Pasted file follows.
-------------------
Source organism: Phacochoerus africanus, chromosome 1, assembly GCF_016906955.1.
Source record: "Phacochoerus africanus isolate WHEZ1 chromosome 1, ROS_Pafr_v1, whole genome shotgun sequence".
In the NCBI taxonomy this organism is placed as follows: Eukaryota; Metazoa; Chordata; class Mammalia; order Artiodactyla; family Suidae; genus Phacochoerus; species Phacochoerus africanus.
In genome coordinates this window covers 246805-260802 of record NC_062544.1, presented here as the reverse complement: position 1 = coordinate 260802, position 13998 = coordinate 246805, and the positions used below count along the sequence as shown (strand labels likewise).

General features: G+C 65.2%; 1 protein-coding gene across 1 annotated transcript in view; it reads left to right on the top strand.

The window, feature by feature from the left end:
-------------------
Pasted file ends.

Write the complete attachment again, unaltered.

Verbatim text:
Source organism: Phacochoerus africanus, chromosome 1, assembly GCF_016906955.1.
Source record: "Phacochoerus africanus isolate WHEZ1 chromosome 1, ROS_Pafr_v1, whole genome shotgun sequence".
In the NCBI taxonomy this organism is placed as follows: Eukaryota; Metazoa; Chordata; class Mammalia; order Artiodactyla; family Suidae; genus Phacochoerus; species Phacochoerus africanus.
In genome coordinates this window covers 246805-260802 of record NC_062544.1, presented here as the reverse complement: position 1 = coordinate 260802, position 13998 = coordinate 246805, and the positions used below count along the sequence as shown (strand labels likewise).

General features: G+C 65.2%; 1 protein-coding gene across 1 annotated transcript in view; it reads left to right on the top strand.

The window, feature by feature from the left end: